Miss America is scrapping its swimsuit competition and will no longer judge contestants based on physical appearance, the organization announced Tuesday.
"We are no longer a pageant," Gretchen Carlson, the chair of the Board of Trustees for the Miss America Organization, said on "GMA." "We are a competition."
In addition to being crowned Miss America in 1989, Carlson has more recently been an outspoken advocate for victims of sexual harassment and a champion of the #MeToo movement. In 2016, she settled a lawsuit against former Fox News Chairman and CEO Roger Ailes, who stepped down from his role after mounting pressure from additional employees with similar accusations.
The sweeping changes to the competition come after the #MeToo movement, and aim to help the organization be more inclusive and empowering for all women. Carlson also said that she hopes the revamped competition will resonate more with young people.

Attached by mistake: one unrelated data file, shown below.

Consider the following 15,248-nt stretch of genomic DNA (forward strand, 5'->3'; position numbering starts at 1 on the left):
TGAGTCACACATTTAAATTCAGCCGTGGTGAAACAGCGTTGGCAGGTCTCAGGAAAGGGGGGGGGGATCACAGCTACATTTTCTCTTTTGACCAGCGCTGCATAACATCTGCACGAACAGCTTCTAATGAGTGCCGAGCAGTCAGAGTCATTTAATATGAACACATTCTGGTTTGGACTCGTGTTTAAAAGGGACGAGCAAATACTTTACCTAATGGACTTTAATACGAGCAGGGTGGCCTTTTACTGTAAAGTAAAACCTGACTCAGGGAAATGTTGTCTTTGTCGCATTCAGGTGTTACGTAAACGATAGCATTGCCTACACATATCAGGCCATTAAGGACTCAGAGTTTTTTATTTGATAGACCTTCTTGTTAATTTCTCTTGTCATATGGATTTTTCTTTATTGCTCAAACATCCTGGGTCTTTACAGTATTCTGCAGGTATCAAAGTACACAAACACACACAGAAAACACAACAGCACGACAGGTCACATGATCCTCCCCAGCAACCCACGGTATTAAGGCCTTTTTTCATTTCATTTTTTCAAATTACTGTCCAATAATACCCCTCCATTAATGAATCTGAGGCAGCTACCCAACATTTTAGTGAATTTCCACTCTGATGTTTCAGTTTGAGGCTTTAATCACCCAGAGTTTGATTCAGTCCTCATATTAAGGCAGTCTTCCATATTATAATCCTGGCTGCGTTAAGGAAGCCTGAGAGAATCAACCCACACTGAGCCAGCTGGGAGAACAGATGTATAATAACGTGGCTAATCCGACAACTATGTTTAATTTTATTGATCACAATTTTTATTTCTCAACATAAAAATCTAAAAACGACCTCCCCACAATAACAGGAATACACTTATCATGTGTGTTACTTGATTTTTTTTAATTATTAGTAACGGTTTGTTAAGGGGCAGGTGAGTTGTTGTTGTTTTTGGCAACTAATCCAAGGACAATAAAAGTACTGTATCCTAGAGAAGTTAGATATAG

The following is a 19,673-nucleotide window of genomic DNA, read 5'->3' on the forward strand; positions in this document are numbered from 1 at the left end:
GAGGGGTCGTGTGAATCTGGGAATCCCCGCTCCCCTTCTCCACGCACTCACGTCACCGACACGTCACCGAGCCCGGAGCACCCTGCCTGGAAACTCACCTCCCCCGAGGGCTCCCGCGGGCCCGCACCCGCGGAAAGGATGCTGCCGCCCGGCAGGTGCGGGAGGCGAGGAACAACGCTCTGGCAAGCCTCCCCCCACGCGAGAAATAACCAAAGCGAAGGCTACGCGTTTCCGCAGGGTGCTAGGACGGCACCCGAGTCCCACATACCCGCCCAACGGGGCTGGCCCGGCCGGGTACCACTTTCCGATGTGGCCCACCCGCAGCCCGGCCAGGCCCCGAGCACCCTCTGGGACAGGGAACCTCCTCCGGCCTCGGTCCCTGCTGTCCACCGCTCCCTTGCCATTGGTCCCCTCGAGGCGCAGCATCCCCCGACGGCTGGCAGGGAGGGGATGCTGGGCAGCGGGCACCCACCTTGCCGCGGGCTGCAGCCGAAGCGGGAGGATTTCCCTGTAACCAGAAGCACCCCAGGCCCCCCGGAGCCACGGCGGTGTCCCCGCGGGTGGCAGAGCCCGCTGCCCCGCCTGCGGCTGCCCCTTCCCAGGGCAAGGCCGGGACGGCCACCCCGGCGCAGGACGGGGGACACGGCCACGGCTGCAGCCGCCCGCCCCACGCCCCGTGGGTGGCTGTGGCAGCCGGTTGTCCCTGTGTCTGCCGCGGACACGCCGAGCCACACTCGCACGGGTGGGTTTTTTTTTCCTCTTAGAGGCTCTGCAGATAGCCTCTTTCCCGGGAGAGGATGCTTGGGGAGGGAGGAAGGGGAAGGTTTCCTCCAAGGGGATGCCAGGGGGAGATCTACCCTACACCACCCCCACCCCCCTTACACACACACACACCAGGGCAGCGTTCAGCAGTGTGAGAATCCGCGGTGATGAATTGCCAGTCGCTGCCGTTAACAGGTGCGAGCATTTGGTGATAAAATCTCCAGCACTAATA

In place of the swimsuit portion of the competition, the women will now take part in a live interactive session with the judges, according to the organization. The contestants from all 50 states and the District of Columbia will be asked to demonstrate their passion, intelligence and overall understanding of the job of Miss America during the this part of the competition.
Moreover, the organization is also getting rid of the popular evening gown portion of the night and instead asking contestants to wear attire that makes them feel confident, expresses their personal style and shows how they hope to advance the role of Miss America.
The changes to the competition come after the organization courted controversy earlier this year when internal emails were released from the group's former CEO, Sam Haskell. In the leaked emails,
Haskell, who later resigned, and others were insulting the appearance, intellect and personal lives of former pageant winners, including Carlson.
The 2019 Miss America Competition airs live on ABC on Sunday, Sept. 9, at 9 p.m. EST.
Cox Media Group